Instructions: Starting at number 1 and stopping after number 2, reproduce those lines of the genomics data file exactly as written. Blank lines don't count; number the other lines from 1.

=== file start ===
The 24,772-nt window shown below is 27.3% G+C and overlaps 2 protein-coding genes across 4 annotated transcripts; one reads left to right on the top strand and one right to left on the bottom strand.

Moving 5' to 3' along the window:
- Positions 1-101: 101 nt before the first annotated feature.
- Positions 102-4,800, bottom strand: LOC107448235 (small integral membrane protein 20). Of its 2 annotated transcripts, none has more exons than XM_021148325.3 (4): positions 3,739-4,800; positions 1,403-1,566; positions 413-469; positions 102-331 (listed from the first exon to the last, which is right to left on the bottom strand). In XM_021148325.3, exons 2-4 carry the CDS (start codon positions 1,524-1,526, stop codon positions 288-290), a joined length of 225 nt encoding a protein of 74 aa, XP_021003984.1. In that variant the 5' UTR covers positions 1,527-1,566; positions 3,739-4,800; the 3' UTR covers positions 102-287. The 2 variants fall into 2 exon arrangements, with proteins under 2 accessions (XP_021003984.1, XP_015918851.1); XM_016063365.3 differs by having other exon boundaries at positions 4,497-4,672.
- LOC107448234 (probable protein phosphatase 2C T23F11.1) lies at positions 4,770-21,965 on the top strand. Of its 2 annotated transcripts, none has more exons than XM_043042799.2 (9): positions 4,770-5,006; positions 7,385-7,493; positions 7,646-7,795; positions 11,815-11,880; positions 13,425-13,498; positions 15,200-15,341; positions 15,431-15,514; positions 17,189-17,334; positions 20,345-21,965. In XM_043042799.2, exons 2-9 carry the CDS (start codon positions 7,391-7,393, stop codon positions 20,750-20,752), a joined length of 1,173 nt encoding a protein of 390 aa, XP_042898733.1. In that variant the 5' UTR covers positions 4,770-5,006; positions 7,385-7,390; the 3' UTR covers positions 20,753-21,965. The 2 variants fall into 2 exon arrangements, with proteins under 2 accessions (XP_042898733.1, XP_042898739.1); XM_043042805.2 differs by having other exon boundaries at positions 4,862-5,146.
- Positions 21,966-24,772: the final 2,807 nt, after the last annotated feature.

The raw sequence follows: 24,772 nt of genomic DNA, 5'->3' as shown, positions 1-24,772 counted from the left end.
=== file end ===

The 24,772-nt window shown below is 27.3% G+C and overlaps 2 protein-coding genes across 4 annotated transcripts; one reads left to right on the top strand and one right to left on the bottom strand.

Moving 5' to 3' along the window: